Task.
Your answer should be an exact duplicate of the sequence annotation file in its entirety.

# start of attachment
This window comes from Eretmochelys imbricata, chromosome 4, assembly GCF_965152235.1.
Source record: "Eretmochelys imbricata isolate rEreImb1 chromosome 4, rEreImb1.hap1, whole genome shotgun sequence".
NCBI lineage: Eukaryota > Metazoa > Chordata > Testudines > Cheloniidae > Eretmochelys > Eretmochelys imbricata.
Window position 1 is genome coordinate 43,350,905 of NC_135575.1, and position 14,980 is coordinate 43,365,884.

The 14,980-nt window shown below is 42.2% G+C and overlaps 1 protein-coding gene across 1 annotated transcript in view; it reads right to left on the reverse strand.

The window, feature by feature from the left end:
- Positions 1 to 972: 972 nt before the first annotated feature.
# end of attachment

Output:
This window comes from Eretmochelys imbricata, chromosome 4, assembly GCF_965152235.1.
Source record: "Eretmochelys imbricata isolate rEreImb1 chromosome 4, rEreImb1.hap1, whole genome shotgun sequence".
NCBI lineage: Eukaryota > Metazoa > Chordata > Testudines > Cheloniidae > Eretmochelys > Eretmochelys imbricata.
Window position 1 is genome coordinate 43,350,905 of NC_135575.1, and position 14,980 is coordinate 43,365,884.

The 14,980-nt window shown below is 42.2% G+C and overlaps 1 protein-coding gene across 1 annotated transcript in view; it reads right to left on the reverse strand.

The window, feature by feature from the left end:
- Positions 1 to 972: 972 nt before the first annotated feature.